ASP.NET MVC Performance Profiling

Building up a profile of how a web application functions, all the database interactions that take place and where the server-side time is spent during a request can be a challenging task when you are new to an existing codebase. If you’re trying to address the generic/non-specific “we need to improve performance / it’s slow” issue, you need to get a good picture of what is going on and where to prioritise effort. [Read More]

Quick win - check your table variable use

Quick wins are awesome. Making a change that takes minimal effort and yields a significant performance improvement is very satisfying. This particular potential quick win relates to the use of table variables vs. temporary tables. Have a non-trivial stored procedure that produces some intermediary results and stores in a table variable which then goes on to be used further in the stored procedure? Consider evaluating a switch to a temporary table instead. [Read More]

The importance of "Working Set"

One of the things that I see cropping up pretty often is this thing called “working set”. After recently chipping in on another StackOverflow question on the subject of “What does it meant to fit ‘working set’ in RAM?”, I thought it was a good subject for a blog post. This is really just a copy and extension of my input on that question and focused in certain parts on MongoDB, but is also as relevant to other databases. [Read More]

SqlBulkCopy to SQL Server in Parallel

In an earlier post last year, I blogged about high performance bulk loading to SQL Server from .NET using SqlBulkCopy. That post highlighted the performance gain that SqlBulkCopy gives over another batched insert approach using an SqlDataAdapter. But is it possible to squeeze more performance out? Oh yes. First, a quick recap. For optimal performance: load into a heap table (with no indexes - add any indexes you need AFTER you’ve loaded the data) [Read More]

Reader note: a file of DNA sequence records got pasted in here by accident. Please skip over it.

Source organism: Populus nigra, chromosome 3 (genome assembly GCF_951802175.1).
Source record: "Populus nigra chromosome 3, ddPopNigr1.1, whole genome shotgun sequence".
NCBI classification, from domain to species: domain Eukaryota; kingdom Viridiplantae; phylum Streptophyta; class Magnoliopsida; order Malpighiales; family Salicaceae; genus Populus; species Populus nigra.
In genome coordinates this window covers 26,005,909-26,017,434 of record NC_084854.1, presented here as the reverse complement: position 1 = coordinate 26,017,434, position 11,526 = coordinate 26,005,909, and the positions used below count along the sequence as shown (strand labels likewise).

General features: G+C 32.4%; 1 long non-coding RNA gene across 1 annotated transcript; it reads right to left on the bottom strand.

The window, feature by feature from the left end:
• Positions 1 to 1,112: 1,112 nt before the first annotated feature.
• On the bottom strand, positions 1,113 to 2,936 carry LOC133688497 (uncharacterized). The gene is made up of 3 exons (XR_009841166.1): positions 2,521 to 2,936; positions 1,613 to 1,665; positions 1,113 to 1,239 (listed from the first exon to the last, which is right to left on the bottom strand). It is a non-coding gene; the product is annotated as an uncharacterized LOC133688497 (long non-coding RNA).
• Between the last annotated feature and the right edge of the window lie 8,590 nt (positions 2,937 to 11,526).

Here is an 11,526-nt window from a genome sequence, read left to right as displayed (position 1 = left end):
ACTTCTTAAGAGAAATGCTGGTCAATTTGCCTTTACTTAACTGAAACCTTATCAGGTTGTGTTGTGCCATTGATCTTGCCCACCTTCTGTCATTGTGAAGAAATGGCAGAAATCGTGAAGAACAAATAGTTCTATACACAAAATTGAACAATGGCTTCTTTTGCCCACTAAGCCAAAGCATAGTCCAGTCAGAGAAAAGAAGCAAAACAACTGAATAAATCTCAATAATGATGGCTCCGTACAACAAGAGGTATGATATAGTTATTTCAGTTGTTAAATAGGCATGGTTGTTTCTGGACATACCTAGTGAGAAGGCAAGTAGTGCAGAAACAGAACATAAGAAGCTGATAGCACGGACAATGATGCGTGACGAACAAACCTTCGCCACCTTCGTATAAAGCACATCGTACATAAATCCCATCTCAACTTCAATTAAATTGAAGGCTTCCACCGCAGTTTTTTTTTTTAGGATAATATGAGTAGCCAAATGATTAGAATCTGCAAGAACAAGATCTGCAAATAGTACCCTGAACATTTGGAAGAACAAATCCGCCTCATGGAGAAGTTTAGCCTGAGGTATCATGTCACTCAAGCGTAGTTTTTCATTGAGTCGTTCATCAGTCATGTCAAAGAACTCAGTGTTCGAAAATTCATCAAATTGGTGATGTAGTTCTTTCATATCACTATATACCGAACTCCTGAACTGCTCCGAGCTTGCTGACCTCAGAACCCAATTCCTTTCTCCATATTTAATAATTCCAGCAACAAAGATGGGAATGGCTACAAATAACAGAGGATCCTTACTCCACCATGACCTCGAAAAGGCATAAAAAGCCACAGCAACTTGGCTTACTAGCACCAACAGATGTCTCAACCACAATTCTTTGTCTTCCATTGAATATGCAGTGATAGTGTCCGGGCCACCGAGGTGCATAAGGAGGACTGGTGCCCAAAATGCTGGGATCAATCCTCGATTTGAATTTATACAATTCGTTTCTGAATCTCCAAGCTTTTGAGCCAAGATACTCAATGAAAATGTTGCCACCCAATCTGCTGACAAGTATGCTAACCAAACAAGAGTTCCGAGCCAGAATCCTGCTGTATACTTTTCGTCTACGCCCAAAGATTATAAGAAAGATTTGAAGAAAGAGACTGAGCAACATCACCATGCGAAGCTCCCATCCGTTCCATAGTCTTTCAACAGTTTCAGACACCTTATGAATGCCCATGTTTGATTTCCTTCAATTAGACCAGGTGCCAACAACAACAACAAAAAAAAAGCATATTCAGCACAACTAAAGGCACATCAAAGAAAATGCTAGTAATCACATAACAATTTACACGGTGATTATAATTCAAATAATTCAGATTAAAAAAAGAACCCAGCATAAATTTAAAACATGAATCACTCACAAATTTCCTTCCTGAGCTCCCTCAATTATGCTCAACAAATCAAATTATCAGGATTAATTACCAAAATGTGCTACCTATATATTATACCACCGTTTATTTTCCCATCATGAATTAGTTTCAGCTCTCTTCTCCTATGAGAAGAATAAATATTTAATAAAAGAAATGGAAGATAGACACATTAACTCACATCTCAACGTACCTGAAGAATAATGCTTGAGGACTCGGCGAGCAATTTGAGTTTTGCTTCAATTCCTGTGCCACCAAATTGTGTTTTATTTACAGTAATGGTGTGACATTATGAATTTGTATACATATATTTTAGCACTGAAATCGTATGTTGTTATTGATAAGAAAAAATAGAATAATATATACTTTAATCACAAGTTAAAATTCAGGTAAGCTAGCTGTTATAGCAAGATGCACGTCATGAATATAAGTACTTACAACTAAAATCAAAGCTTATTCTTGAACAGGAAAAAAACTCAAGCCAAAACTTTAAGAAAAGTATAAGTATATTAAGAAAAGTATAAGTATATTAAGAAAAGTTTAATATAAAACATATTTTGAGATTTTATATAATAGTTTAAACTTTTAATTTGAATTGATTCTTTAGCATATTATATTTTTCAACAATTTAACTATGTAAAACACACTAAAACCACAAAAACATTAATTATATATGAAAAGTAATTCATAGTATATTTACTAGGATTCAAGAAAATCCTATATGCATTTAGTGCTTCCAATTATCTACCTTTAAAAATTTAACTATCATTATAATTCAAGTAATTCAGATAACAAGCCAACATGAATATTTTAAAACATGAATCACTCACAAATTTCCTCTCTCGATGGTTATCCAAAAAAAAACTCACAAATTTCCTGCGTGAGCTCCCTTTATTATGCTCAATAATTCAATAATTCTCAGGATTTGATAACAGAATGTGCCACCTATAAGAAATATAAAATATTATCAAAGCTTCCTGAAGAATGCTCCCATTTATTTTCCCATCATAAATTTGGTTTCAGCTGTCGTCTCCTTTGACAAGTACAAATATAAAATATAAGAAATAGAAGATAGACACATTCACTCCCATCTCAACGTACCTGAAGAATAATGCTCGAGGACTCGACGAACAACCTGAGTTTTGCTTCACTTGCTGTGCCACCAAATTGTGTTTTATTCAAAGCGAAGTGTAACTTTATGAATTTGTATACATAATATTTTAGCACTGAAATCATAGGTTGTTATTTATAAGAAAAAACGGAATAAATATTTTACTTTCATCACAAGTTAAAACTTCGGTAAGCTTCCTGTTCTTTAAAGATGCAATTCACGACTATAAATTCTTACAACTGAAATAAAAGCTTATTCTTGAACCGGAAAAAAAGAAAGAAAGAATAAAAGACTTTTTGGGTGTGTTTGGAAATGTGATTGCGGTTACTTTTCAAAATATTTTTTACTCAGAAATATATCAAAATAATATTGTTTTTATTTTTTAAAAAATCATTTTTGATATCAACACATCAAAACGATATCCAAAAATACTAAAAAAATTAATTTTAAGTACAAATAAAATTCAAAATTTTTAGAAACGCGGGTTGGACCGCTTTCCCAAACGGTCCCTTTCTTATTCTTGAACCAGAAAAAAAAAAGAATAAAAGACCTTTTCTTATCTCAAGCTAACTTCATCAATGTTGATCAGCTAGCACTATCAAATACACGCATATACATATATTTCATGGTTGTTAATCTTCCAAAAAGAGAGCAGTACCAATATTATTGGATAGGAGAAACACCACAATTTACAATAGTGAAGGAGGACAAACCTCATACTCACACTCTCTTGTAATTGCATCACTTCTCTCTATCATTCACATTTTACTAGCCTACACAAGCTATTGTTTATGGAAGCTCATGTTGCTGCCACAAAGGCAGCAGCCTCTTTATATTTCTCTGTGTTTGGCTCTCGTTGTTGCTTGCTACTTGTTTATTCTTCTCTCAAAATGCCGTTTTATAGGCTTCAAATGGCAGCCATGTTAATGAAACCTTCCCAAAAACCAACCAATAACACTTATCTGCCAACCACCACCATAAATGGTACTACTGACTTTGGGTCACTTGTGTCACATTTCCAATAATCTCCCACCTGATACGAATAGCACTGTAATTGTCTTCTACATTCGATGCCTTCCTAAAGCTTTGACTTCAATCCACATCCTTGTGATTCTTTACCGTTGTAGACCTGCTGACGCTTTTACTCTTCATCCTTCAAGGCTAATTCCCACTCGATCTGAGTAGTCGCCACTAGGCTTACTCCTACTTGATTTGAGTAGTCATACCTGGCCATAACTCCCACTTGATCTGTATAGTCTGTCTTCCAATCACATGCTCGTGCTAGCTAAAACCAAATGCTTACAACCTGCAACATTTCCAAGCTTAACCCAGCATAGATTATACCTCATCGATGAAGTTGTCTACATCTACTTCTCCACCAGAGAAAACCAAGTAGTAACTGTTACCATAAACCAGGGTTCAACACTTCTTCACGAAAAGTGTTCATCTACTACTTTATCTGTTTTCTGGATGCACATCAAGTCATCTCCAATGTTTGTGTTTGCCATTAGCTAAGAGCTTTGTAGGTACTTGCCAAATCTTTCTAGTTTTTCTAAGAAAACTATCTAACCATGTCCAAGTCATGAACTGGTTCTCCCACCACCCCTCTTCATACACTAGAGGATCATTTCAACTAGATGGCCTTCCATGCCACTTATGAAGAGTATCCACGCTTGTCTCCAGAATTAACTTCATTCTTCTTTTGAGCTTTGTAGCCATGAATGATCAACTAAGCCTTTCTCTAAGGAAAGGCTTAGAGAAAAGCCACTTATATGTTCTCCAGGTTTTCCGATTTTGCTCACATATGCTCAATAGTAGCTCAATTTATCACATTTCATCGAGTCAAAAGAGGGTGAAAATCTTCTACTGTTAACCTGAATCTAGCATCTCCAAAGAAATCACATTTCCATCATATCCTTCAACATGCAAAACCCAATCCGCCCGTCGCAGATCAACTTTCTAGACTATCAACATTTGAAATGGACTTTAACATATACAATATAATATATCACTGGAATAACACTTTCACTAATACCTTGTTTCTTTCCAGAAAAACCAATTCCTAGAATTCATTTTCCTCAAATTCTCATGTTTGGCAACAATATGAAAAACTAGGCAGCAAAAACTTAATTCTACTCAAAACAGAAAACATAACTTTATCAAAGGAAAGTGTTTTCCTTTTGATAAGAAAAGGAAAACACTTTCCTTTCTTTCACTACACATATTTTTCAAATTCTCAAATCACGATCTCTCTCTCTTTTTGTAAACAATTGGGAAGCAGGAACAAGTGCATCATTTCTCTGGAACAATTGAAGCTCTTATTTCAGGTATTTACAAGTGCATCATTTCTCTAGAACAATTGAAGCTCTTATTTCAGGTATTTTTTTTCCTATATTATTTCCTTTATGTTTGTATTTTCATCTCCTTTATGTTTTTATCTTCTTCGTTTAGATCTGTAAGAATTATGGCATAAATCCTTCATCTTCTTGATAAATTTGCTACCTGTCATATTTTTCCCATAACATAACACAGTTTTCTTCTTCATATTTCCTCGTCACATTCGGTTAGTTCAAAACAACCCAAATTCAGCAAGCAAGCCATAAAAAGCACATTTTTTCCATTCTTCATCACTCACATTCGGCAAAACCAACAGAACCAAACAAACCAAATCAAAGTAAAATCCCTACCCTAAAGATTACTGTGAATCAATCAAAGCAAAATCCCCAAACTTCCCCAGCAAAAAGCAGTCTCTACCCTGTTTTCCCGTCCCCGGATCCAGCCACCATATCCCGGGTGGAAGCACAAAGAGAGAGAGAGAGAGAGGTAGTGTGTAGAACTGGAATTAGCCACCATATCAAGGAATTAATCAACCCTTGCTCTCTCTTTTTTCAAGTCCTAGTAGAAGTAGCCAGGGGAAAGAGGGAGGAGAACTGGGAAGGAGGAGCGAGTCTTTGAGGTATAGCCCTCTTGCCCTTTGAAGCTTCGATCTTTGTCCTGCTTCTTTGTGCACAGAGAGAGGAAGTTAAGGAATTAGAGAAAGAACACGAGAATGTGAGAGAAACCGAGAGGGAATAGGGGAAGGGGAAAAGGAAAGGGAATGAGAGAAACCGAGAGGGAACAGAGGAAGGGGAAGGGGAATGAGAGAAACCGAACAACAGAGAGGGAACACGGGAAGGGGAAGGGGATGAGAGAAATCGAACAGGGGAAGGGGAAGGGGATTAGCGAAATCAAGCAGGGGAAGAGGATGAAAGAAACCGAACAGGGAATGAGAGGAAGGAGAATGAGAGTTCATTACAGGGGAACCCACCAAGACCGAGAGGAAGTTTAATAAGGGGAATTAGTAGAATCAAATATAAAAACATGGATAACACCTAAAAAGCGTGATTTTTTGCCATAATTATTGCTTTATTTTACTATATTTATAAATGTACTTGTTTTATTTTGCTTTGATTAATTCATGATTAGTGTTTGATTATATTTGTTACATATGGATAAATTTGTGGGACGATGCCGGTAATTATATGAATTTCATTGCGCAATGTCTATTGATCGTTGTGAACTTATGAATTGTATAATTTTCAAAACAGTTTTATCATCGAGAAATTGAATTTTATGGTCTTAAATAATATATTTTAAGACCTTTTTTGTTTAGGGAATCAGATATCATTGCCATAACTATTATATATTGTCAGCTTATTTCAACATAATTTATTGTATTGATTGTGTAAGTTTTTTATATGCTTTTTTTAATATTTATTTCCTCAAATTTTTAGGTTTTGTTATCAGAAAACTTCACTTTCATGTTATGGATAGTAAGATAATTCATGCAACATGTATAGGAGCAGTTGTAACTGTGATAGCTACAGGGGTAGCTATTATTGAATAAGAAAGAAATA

Optimising wildcard prefixed LIKE conditions

Suppose you want to write a query to find all products in your database that have a name beginning with “Long-Sleeve”. You’d more than likely use something like below (examples based on AdventureWorks LT sample database): SELECTnameFROMSalesLT.ProductWHEREnameLIKE'Long-Sleeve%'This produces a good execution plan, performing an index seek on the nonclustered index that exists on the name column. If you look at the seek operation, you’ll see the query optimiser has done a good job of ensuring an index can be used by looking at the seek predicate: [Read More]

The SQLBits VI Experience

I had high expectations about SQLBits VI and it certainly lived up to it! Not only did it have great speakers, who really know their stuff and have an effortless way of getting the information across, but it was also free. So it goes without saying that it was a popular event. There were 4 sessions going on at any one time with a theme of performance and scalability and plenty of choice across DBA, Dev and BI areas. [Read More]

Optimising date filtered SQL queries

How you structure your SQL queries is very important and choosing the wrong approach can have big effects on the performance of the query. One of the key things that should flag up the potential for needing optimisation, is if you are using a function/calculation within a WHERE clause. These can lead to inefficient execution plans, preventing sub-optimal index use. A classic example to demonstrate this is when querying the data for a specific month. [Read More]

Using the SP:StmtCompleted SQL Profiler trace event class

One question I’ve seen popping up a few times recently, is how to check what individual statement(s) within an SQL Server stored procedure are taking the most time. The scenario is that there is a stored procedure that consists of a number of SQL statements. The stored procedure has been flagged up as running slower than perhaps it was expected to, but as there are a number of statements/queries within it, it’s not immediately clear where the time is being taken. [Read More]

Sorting a DataTable - LINQ performance

Whenever there are a number of ways to achieve the same goal, I’m always inquisitive as what the performance difference is between them. I’m a firm believer in thinking about scalability from the start - if you can make your best effort to prepare for scale, then you can save yourself time and effort further down the line. I like to try and avoid pain - it doesn’t agree with me. [Read More]

SQL Server 2008 - Table Valued Parameters vs XML vs CSV

The scenario is, you want to create a stored procedure that returns the records relating to a finite set of keys/IDs that you pass in to it. How do you do it? Well you could use dynamic SQL, but for the purpose of this article I’m going to ignore that option. Test scenario -- Create basic customer table CREATETABLE[dbo].[Customer](IdINTEGERIDENTITY(1,1)PRIMARYKEY,NameNVARCHAR(50)NOTNULL);GO-- Populate Customer table with 100,000 sample records DECLARE@CounterINTEGERSET@Counter=1WHILE(@Counter<=100000)BEGININSERTCustomer(Name)VALUES('Test Customer #'+CAST(@CounterASVARCHAR(10)))SET@Counter=@Counter+1ENDOption 1 - CSV list of keys In SQL Server 2000, you would most likely have ended up passing in a CSV list of keys, splitting that out into a table, and then joining that on to your real data table to match the records to return. [Read More]